- Helena Roerich, Letters I, (12 September 1934)
- Let us think of all those great ones who suffered under the Inquisition, or who had to conceal their luminous knowledge under the mask of folly or under the most complicated symbols, the key to which—unfortunately for humanity—is almost lost. Let us remember also about those numerous great books, full of light and goodness, the loss of which is irreparable and was considered by the best minds of all later epochs as the greatest misfortune. It is an accepted thing to be indignant about the burning of the Alexandrian Library, but many hypocrites will prefer to be silent about the string of fires lit by the Inquisition which through centuries steadily consumed at the stake the pearls of human genius!... Believe me, the spirit of the Inquisition is still strong. If Christ appeared on Earth today, possibly he would escape crucifixion and the stake, but He would hardly escape severe life imprisonment, with the stamp of Antichrist upon Him. I suggest that you reread Dostoevsky's "The Grand Inquisitor."
- Helena Roerich, Letters I, (12 September 1934)
- The following extract is a cutting satire on modern theology generally and the Roman Catholic religion in particular. The idea is that Christ revisits earth, coming to Spain at the period of the Inquisition, and is at once arrested as a heretic by the Grand Inquisitor.
- Theosophist, Nov., 1881
The Grand Inquisitor by Feodor Dostoevsky (1879–1880)Edit
Full text online (Translation by H.P. Blavatsky)
- He comes silently and unannounced; yet all--how strange--yea, all recognize Him, at once! The population rushes towards Him as if propelled by some irresistible force; it surrounds, throngs, and presses around, it follows Him.... Silently, and with a smile of boundless compassion upon His lips, He crosses the dense crowd, and moves softly on. The Sun of Love burns in His heart, and warm rays of Light, Wisdom and Power beam forth from His eyes, and pour down their waves upon the swarming multitudes of the rabble assembled around, making their hearts vibrate with returning love.
- He pauses at the portal of the old cathedral, just as a wee white coffin is carried in, with tears and great lamentations. The lid is off, and in the coffin lies the body of a fair-child, seven years old... 'He will raise the child to life!' confidently shouts the crowd to the weeping mother. The officiating priest... looks perplexed, and frowns... The procession halts, and the little coffin is gently lowered at his feet. Divine compassion beams forth from His eyes, and as He looks at the child, His lips are heard to whisper once more, 'Talitha Cumi'--and 'straightway the damsel arose.' The child rises in her coffin...and, looking round with large astonished eyes she smiles sweetly...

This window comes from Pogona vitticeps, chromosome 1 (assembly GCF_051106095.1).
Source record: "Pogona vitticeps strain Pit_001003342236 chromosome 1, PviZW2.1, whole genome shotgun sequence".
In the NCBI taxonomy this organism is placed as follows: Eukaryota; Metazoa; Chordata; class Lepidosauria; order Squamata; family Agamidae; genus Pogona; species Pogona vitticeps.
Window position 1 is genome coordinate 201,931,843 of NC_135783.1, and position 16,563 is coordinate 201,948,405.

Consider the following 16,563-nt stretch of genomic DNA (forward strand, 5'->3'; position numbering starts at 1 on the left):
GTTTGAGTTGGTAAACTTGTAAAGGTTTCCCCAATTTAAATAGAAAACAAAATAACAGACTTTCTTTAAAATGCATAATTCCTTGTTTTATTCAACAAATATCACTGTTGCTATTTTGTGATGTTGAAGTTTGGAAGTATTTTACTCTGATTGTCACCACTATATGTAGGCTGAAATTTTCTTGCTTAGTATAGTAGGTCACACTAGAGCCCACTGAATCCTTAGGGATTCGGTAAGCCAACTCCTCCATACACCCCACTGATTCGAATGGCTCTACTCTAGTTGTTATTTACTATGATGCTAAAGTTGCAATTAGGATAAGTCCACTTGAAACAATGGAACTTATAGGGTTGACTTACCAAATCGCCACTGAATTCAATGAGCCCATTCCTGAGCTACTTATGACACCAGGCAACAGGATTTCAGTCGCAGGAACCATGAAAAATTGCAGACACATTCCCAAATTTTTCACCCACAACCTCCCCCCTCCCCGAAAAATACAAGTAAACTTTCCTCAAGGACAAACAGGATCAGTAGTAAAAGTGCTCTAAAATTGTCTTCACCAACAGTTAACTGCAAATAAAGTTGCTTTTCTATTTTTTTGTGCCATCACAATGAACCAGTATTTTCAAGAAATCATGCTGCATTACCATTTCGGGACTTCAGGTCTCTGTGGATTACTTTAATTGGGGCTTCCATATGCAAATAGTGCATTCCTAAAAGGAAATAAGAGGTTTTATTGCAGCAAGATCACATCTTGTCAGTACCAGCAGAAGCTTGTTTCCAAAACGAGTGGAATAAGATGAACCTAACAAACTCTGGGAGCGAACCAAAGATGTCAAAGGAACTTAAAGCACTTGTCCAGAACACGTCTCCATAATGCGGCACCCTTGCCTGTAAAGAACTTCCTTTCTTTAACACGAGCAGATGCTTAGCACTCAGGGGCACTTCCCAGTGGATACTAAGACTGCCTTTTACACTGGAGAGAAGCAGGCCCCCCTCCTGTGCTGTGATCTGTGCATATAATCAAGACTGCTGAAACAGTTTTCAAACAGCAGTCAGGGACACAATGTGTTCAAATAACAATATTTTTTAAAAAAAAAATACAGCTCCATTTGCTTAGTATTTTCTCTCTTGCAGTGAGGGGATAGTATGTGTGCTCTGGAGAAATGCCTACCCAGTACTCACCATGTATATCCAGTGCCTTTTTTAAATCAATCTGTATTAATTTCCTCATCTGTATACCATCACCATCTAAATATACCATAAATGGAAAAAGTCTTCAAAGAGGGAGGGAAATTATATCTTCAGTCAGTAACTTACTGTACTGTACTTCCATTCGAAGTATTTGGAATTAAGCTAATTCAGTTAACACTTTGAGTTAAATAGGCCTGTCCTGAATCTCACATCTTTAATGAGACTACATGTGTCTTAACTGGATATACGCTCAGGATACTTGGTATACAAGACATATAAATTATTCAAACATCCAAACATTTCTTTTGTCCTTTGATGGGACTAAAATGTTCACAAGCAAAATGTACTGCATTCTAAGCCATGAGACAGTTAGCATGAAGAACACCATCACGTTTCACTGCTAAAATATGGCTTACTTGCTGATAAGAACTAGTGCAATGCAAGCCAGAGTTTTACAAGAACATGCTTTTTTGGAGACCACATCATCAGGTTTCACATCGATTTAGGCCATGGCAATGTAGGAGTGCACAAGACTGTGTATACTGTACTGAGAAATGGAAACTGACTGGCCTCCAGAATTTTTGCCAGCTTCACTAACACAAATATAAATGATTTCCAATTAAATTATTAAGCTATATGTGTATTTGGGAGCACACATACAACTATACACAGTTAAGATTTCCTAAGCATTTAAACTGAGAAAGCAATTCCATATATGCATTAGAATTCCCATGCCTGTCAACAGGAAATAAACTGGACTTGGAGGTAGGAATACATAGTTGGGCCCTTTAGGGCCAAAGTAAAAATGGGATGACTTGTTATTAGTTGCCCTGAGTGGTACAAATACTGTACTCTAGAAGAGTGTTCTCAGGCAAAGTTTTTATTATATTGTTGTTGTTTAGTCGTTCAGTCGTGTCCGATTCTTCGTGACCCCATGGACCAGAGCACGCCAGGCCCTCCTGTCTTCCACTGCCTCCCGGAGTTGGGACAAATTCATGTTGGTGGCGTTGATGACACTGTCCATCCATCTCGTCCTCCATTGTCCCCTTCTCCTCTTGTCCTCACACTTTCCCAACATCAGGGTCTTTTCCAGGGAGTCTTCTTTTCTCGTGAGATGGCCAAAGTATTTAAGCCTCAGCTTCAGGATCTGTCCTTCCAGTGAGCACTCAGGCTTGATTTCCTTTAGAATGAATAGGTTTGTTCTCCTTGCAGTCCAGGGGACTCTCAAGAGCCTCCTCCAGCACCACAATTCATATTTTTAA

- A terrible commotion rages among them, the populace shouts and loudly weeps, when suddenly, before the cathedral door, appears the Cardinal Grand Inquisitor himself... He pauses before the crowd and observes. He has seen all. He has witnessed the placing of the little coffin at His feet, the calling back to life. And now, his dark, grim face has grown still darker; his bushy grey eyebrows nearly meet, and his sunken eye flashes with sinister light. Slowly raising his finger, he commands his minions to arrest Him...
- The Grand Inquisitor...addresses Him in these words: "'It is Thou! ... Thou!' ... Receiving no reply, he rapidly continues: 'Nay, answer not; be silent! ... And what couldst Thou say? ... I know but too well Thy answer.... Besides, Thou hast no right to add one syllable to that which was already uttered by Thee before.... Why shouldst Thou now return, to impede us in our work?... But art Thou as well aware of what awaits Thee in the morning?...to-morrow I will condemn and burn Thee on the stake, as the most wicked of all the heretics...
- ...his words mean, in short: 'Everything was given over by Thee to the Pope, and everything now rests with him alone; Thou hast no business to return and thus hinder us in our work.' In this sense the Jesuits not only talk but write likewise.
- He [the Grand Inquisitor] seriously regards it as a great service done by himself, his brother monks and Jesuits, to humanity, to have conquered and subjected unto their authority that freedom, and boasts that it was done but for the good of the world... Man is born a rebel, and can rebels be ever happy?...
- Having disburdened his heart, the Inquisitor waits for some time to hear his prisoner speak in His turn... The old man longs to hear His voice, to hear Him reply; better words of bitterness and scorn than His silence. Suddenly He rises; slowly and silently approaching the Inquisitor, He bends towards him and softly kisses the bloodless, four-score and-ten-year-old lips. That is all the answer.